The Lord will lay bare his holy arm in the sight of all the nations, and all the ends of the earth will see the salvation of our God.
Well, the news came not quite two months ago – odd, surprising, unexpected news. It was the shepherds who brought it, gossiping as they delivered their sheep. They’d come from Bethlehem, some ten kilometers from the city here, where they tended flocks for the Temple sacrifice.
Simeon was right here. He heard every word.
They were words that stirred scornful looks on most faces, faces that smirked, paying little attention, discounting it all as ramblings of uneducated, unsanctified “people of the land”.
I probably would have smirked, too, but for the look on Simeon’s face.
The shepherds’ news was absolutely incredible. A tale of angels singing in the night sky overhead as they watched their flocks. Angels announcing the birth of a baby; a baby wrapped in strips of cloth, lying in a stable’s feeding trough. A baby, the angels said, who would be a Saviour – Messiah the Lord.
It was at the name “Messiah” that Simeon’s face startled. I heard him gasp, sucking in his breath. His eyes froze as the words penetrated his heart. And then, like clouds scattering from before the sun, astonishment dissolved and his face, tilted upwards, fairly shone with bursting joy.
But nothing came of it. The shepherds, gossiping still, withdrew from sight, fading from view. It was as if their news would fade, too – but for Simeon’s still-shining face.
No, nothing came of the news. Nothing at all.
Not until last week.
Last week I was assisting in that part of the Temple where couples come to dedicate their firstborn son to the Lord. It's a simple ceremony – the child is presented to the priest, two short prayers are said, and then the redemption money for the firstborn is given by the parents. There had already been a number of presentations that day. Nothing unusual. And here came another couple, ordinary indeed. Poor. They'd come to redeem their son and to offer the sacrifice of purification for the mother – two young pigeons – the offering of the lowly. Nothing unusual. Everything so very ordinary.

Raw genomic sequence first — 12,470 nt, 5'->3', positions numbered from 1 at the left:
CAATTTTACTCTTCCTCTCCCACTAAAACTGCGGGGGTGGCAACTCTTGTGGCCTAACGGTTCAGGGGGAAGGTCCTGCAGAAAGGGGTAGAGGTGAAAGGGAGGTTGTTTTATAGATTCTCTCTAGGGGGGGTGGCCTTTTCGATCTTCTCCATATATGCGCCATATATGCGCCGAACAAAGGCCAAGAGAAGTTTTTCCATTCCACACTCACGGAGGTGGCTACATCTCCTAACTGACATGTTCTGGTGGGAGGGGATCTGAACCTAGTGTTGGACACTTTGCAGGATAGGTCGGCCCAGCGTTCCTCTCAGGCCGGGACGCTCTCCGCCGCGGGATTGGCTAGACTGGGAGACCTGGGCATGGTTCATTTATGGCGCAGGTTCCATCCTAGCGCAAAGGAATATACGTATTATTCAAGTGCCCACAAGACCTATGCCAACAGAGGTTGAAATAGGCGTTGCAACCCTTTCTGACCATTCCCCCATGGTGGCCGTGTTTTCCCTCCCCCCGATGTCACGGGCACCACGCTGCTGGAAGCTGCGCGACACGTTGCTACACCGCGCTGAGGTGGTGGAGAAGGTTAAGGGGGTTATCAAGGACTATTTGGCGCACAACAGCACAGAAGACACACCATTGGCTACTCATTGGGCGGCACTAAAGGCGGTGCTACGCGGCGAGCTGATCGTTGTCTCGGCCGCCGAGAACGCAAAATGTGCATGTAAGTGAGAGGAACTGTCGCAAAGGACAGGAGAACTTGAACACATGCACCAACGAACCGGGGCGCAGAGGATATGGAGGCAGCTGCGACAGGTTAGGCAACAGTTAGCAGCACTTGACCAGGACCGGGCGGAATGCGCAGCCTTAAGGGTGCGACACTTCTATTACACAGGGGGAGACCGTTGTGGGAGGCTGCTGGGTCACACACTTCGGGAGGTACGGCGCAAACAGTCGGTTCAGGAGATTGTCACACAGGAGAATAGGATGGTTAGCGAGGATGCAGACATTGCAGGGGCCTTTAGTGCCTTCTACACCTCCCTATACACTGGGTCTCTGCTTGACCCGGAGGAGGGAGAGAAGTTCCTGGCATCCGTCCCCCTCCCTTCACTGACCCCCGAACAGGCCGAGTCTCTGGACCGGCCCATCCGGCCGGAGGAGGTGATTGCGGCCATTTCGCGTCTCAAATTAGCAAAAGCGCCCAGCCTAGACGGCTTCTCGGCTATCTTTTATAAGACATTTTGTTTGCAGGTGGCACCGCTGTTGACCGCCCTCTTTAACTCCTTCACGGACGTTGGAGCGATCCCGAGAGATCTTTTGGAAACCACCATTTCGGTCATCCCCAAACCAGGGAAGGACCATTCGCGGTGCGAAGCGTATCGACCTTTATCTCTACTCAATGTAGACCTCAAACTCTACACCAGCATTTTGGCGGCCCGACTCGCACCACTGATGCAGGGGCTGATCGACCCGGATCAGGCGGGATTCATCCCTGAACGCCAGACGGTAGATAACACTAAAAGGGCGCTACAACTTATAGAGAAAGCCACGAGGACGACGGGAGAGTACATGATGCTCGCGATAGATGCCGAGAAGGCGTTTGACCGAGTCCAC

But right at that moment, Simeon came forward. I caught the look on his face – the trembling lips, the misty eyes, the face tilted upwards, shining with bursting joy. Like when he recited Isaiah’s prophecies. Like when he heard the shepherds’ news.
He came to this couple and with eyes intent on the child, he took him in his arms. He cradled him lovingly. Then, holding him upwards, in his big gnarled hands at arms length, he looked in his eyes. And Simeon's own, through the mist, were gleaming. No longer ordinary. No longer commonplace. A mundane ceremony interrupted by the music of age-old prophecy. Simeon, with breathless wonder, whispered to the child, "At last, here you are."
Then, raising his voice heavenward, he said:
"Sovereign Lord, as You have promised, You now dismiss Your servant in peace. For my eyes have seen Your salvation, which You have prepared in the sight of all people, a light for revelation to the Gentiles and for glory to Your people Israel."
I looked from Simeon's eyes to the parents. Amazed as I, they reveled in his words.
But it was the child himself who drew all our attention. In Simeon’s hands, still outstretched, cradling the wonder, was One to open eyes that are blind, to free captives from prison, to release from the dungeon those in darkness, bringing hope to the nations. There in Simeon’s hands was salvation. His. Mine.
That was just a week ago. Simeon died in his sleep last night. But he'd seen what he'd waited a life-time to see.
And the baby? Jesus, they called him. Have we seen Him since? No, we've not seen Him. But we will. For I have inherited Simeon's hope:
"The Lord will lay bare His holy arm in the sight of all the nations, and all the ends of the earth will see the salvation of our God."